• Despite chemotherapy, tumor recurrence and death 3months after surgery

  • Binder J, et al: Circulation 2004; 110: e451- e452

    5% of primary cardiac malignancies

    Rising incidence due to AIDS, transplanted population

    RA primary cardiac lymphoma extending to SVC


  • Metastatic cardiac tumors

    • 20-40x more common than primary tumors

    • Occurs in 1-20% of all tumor types

    • Rare tumors with highest predilection for cardiac metastasis: Malignant melanoma (50-65%), malignant germ cell neoplasm, malignant thymoma, pleural mesothelioma

    • Most cardiac metastases originate from lung (36-39%), breast (10-12%) and hematologic malignancies (10-21%) (also: renal, stomach, liver, ovary, colon)

    • Echocardiography should be performed to rule out cardiac involvement in patients with malignancy and cardiac symptoms

    Metastatic stomach adenocarcinoma

    Goldberg AD et al. Circulation

    2013; 128: 1790-1794

  • • Haematogenous, lymphatic, venous spread or direct invasion of the heart

    • Location:1. Pericardium – most common (64- 69%)2. Epicardial involvement (25– 34%)3. Myocardium (29– 32%)4. Rarely, endocardium and cardiac valves (3-5%)

    • Almost always occur in the setting of widespread primary disease

    • May be the initial presentation of tumor elsewhere

    • For right-sided tumors, TOE or ICE-guided transvenous biopsy can be helpful and safe

    Metastatic cardiac tumors

  • In the presence of a floating mass extending through the IVC within the RC,

    suspicion for intracardiac extension of pelvic leiomyoma/leiomyosarcoma, D.D.renal cell tumor, hepatocellular carcinoma D.D. thrombus-in-transit

    - evaluation of abdomen & pelvis is necessary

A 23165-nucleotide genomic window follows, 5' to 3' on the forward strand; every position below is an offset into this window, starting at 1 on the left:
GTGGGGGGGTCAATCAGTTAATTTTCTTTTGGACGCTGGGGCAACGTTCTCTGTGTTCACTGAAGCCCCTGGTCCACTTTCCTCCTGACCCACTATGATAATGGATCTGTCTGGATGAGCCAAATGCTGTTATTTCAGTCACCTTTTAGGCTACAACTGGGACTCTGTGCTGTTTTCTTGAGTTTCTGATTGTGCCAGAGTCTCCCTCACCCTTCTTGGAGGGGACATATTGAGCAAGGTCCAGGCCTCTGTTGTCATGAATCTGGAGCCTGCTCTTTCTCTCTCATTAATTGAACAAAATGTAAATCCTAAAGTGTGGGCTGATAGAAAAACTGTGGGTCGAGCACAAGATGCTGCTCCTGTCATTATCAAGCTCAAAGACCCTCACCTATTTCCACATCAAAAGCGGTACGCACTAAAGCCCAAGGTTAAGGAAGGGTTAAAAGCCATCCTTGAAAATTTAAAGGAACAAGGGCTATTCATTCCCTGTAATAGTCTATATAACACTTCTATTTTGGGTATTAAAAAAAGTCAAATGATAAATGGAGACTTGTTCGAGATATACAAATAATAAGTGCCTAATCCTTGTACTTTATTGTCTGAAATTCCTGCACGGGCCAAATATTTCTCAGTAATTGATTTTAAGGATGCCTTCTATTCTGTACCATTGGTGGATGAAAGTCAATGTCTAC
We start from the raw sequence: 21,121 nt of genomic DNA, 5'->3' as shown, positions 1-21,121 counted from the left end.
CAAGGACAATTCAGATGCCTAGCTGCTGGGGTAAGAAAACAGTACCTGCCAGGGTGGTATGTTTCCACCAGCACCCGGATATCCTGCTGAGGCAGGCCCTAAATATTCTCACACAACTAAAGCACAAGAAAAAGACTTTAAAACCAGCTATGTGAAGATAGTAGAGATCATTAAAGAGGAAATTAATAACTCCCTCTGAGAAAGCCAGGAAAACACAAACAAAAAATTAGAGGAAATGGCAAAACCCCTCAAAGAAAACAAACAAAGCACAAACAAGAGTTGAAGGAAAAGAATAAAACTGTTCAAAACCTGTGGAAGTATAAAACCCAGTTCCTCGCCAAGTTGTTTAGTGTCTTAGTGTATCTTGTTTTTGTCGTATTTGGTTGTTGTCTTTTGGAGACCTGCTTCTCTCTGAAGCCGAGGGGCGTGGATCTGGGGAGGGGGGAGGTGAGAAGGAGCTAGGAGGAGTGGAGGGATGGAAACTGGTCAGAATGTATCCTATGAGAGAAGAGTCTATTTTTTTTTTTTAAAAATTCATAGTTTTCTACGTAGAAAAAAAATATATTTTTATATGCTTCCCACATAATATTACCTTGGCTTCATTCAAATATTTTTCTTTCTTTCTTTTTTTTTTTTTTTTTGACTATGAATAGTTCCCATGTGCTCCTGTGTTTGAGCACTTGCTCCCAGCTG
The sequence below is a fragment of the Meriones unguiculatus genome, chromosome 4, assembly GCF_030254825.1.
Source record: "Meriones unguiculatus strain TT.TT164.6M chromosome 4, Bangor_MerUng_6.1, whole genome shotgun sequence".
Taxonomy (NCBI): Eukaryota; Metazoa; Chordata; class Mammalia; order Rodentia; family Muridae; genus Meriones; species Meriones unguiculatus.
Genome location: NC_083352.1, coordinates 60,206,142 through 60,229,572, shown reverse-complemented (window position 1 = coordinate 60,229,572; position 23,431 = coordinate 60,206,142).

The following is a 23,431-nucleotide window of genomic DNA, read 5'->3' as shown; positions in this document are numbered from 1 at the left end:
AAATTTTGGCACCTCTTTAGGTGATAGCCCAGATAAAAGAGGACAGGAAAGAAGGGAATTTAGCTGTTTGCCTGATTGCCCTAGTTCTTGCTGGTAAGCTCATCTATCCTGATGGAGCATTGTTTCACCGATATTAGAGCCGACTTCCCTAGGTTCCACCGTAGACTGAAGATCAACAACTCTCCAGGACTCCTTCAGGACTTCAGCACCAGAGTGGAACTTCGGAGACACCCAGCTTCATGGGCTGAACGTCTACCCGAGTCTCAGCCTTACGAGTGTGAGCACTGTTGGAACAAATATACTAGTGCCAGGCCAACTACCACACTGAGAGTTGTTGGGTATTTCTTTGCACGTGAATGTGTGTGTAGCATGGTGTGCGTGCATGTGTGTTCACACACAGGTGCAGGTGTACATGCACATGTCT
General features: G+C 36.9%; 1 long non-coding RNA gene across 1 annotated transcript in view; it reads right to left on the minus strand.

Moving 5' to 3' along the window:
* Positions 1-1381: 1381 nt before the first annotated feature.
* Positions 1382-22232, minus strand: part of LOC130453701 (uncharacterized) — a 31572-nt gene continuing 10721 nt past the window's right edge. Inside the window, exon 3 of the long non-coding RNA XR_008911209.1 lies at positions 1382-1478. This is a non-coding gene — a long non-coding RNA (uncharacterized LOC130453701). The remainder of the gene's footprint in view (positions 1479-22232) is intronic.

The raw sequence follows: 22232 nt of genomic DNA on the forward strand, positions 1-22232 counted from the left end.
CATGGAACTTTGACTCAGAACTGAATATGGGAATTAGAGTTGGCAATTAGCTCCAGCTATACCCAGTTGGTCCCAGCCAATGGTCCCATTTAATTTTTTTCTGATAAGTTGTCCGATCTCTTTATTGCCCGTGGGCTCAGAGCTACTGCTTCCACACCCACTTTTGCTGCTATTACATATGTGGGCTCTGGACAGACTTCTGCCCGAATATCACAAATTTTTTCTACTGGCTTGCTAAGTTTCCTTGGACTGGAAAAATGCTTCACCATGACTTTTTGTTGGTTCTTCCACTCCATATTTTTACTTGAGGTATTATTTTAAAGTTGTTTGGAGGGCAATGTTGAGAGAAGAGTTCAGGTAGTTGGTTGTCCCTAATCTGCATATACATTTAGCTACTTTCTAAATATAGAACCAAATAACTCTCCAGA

Gu X et al. JASE 2014

    Intracardiac leiomyomatosis in 10% of intravenous leiomyomatosisUsually women in 5th decade with history of myomectomy, hysterectomy, uterine fibroid or endometriosis

    variable echocardiographic appearances: solid tumor like, myxomalike, serpentine like and convoluted

    Echo follow-up for recurrence

  • Pericardial tumors

    Primary tumors: rare (0.001-0.007%)

    (6.7-12.8% of all primary cardiac tumors)

    - 2/3: benign (teratoma, fibroma, angioma, lipoma, mesothelial cyst, myxoma, lymphangioma)

    - 1/3: or malignant (mesothelioma, sarcoma): dim prognosis (6- 15 months)

    (male/female: 2/1, 3rd decade)

    Secondary tumors: more common (100-1000x)

    - metastasizing mostly from the lung, breast, melanomas, lymphoma, or leukaemia

    incidence of malignant pericardial involvement :

    0.15%- 21% of all patients with an underlying malignancy

    85% of all patients with malignant cardiac involvement

    Diagnosis: Echo (TTE/TEE), CT scanning, MRI,

    open pericardial biopsy >90% of cases, pericardioscopy

    Prognosis: poor - survival after diagnosis 6weeks to 15 months

    Matsakas EP, et al: Clin Cardiol 2002;25: 83-5Suman S et al. Hear 2004

  • The most common benign pericardial ‘tumor’

    Rare congenital, usually right-sided

    Usually small, incidental finding – excellent prognosis

    Rarely: tamponade

    Pericardial cysts

  • ....

    Lagrotteria D, et al: Can J Cardiol 2005; 21: 185- 187, Suman S, et al: Heart 2004; 90: e4

    Pericardial malignant mesothelioma:

    most common primary malignant pericardial tumor

    echo-bright, thickened layers of pericardium interposed by fibrin-like material in the pericardial space

  • Matkakas EP, et al: Clin Cardiol 2002;25: 83-5

    pericardial fibrosarcoma:

    large mass within the pericardial sac, attached by a broad base to the parietal pericardium and lying along the right ventricular free wall

  • In summary…

    Primary cardiac tumors are rare (most often benign: myxomas, PFEs)

    Metastatic cardiac tumors are 20-40x more common

    Intracardiac masses are frequently detected during routine echocardiogram

    The echocardiographer has to gather and properly interpret the full range of data

    provided by cardiac ultrasound (plus 3D & contrast echocardiography) to

    assess a cardiac tumor (d.d. normal variants, non-neoplastic mass) –always in

    clinical context

    Echocardiography evaluates haemodynamic consequences of cardiac tumors and

    is a useful follow-up tool

    Other imaging modalities such as CT, MRI, PET : further information (staging,

    extracardiac extension)

    The neoplastic nature & histotype of a cardiac mass can be established only by